Author Topic: Bad science and science fiction  (Read 11275 times)

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Offline Grimner

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Re: Bad science and science fiction
« Reply #30 on: June 25, 2008, 05:29:53 PM »
Interesting question. Depends on who you are, I guess :)

Heinlein's computer is nothing. Stanislav Lem has some truely monsterous Babbages doing the rounds in 'The Cyberiad' - but they do their job for the story just like Asimov's positronic brains.
Dick has a few stories with pretty advanced ticker tape going in and out of machines, but darn, the concepts he gets up to with crappy tech and medicore writing - still turns my little mind.

Mostly I'll take anything in the stride, but as the years advances, I like my authors to at least try to explain or throw in a little history on the development of the devices. Details, details...
An FTL engine thrown in as a side remark... well, the rest had better make up for it.

But when Stross or Gibson take today's technology and twists it a little; that tickles me pink - tough I suspect they'll look a bit dated in twenty years time.

Love the 30-second bomb, by the way :)
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Offline DaveTheReader

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Re: Bad science and science fiction
« Reply #31 on: June 25, 2008, 06:39:22 PM »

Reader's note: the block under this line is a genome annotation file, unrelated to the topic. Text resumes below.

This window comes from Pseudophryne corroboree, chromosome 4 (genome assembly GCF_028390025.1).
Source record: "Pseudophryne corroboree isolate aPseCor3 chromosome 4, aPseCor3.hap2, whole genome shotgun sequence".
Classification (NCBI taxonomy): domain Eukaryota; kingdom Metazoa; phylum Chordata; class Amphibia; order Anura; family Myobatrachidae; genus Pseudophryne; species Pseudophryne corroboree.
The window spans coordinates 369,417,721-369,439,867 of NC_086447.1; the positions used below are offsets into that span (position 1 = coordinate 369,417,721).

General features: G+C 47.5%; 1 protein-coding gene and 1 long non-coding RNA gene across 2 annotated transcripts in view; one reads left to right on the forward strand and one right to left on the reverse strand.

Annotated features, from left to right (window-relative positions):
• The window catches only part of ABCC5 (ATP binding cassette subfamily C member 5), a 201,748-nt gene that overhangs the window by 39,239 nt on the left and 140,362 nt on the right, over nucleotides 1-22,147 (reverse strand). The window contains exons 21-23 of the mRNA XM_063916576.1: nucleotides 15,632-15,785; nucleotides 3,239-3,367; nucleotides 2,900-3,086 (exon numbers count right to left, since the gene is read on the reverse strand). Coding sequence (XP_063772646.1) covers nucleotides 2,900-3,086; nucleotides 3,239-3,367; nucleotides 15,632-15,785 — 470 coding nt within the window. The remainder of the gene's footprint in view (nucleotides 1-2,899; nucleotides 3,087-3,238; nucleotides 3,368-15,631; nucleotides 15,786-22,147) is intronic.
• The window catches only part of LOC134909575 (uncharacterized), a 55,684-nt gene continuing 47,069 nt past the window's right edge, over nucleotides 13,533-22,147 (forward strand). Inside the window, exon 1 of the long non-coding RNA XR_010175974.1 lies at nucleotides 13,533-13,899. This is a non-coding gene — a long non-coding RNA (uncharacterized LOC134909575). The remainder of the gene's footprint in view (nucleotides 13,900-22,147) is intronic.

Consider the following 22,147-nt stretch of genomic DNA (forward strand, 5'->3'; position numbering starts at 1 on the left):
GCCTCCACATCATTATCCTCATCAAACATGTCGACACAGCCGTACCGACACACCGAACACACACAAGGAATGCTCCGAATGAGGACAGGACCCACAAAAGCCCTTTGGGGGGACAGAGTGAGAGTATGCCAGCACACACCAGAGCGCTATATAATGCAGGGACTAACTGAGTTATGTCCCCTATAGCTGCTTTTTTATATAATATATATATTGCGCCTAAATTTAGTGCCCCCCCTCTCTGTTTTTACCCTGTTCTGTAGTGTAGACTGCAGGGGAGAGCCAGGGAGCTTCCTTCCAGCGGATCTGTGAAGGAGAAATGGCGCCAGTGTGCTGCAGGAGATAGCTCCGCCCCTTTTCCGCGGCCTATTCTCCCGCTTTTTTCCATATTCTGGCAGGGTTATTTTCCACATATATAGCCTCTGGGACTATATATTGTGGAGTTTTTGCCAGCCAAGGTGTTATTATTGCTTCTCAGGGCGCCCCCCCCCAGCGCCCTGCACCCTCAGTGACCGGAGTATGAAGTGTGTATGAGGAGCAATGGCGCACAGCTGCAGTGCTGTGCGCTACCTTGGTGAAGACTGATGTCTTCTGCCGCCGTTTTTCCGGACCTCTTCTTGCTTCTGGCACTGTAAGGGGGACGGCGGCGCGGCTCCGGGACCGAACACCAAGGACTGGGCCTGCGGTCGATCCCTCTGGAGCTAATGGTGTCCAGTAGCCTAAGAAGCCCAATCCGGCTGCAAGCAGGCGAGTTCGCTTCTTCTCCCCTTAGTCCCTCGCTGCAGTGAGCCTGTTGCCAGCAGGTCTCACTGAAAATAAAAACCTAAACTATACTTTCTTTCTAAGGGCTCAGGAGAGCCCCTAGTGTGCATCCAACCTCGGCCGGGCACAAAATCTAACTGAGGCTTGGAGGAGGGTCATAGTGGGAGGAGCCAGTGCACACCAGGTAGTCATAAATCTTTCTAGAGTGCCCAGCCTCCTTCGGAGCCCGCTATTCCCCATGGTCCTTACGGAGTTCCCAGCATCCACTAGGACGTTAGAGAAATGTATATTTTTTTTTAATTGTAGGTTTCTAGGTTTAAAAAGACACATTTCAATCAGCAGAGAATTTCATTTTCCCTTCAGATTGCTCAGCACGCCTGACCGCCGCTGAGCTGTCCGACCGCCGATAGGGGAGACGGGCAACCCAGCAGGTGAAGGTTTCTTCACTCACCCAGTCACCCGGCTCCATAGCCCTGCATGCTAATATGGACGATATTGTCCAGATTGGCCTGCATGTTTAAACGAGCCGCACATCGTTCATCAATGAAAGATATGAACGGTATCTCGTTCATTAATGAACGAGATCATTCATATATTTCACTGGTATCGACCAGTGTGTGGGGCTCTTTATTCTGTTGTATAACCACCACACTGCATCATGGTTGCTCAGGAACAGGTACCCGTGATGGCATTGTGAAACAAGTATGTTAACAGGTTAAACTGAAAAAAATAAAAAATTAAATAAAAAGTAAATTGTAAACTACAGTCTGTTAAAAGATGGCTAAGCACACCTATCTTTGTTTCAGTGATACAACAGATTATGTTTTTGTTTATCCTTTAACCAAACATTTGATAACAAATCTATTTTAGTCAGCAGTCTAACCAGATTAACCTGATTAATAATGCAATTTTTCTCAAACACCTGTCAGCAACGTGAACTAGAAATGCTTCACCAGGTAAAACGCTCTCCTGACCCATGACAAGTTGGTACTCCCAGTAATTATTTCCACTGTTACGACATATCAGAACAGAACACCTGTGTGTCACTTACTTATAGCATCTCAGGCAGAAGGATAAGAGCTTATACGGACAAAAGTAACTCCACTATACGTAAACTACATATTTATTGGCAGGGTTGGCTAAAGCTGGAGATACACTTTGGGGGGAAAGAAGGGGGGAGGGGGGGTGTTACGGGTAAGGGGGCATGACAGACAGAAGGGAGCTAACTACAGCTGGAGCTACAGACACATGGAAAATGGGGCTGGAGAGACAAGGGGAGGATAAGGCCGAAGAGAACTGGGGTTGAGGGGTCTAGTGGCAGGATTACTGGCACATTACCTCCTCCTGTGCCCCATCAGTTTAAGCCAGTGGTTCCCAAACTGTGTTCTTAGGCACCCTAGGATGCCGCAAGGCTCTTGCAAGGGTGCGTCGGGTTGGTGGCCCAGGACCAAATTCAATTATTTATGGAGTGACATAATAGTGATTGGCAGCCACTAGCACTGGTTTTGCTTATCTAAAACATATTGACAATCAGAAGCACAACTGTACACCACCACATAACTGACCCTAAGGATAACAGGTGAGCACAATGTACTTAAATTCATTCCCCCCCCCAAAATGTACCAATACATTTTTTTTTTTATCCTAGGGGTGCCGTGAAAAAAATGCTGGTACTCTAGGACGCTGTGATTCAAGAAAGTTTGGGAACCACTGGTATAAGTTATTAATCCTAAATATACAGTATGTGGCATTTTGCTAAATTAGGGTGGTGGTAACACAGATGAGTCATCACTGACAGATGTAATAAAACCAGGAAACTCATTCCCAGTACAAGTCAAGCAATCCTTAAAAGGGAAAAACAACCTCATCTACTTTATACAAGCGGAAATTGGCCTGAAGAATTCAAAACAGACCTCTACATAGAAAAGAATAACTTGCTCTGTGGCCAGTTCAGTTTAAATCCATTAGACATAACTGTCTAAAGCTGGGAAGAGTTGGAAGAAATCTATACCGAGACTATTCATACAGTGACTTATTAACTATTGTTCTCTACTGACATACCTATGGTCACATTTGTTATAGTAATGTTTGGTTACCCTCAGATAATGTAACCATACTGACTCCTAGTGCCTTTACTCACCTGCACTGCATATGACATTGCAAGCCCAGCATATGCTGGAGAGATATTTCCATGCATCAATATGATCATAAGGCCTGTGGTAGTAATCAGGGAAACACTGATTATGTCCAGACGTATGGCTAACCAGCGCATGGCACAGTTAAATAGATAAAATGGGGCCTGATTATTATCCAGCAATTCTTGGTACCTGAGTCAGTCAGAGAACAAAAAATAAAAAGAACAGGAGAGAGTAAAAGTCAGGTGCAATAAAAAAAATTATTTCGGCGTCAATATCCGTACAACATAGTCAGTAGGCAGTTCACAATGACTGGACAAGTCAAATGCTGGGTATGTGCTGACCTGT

BSG is filled with robots, the Cylon. Some very nice looking robots, but robots none the less. Chrome toasters in the old series?

You really aren't bother by this, are you?  This is the central plot point to the entire series.
Cylon robots. I am a male (not robot). Robot 6 is gorgeous. And Sharon (Boomer). Starbuck in the new BSG is a substantial improvement over the original Starbuck from a male perspective. I am only on the second series at the moment. I have heard female sci-fan fans talking wistfully about David Tenant (Dr. Who). I like Frema Agyeman and before her, Billie Piper, who is now doing Secret Diary of a Call Girl on Showtime. What can I say? Guilty. Not bothered by this.

It still bothers me to see blinded pilots. Did you see the episode where the new pilots were practicing shooting at asteroids and trying to dock with Galactica for refueling? No wonder they had problems, they had lights shining in their faces. The pilots could be really rebellious and turn off the lights in their faces; I certainly would. Instantly better pilotage.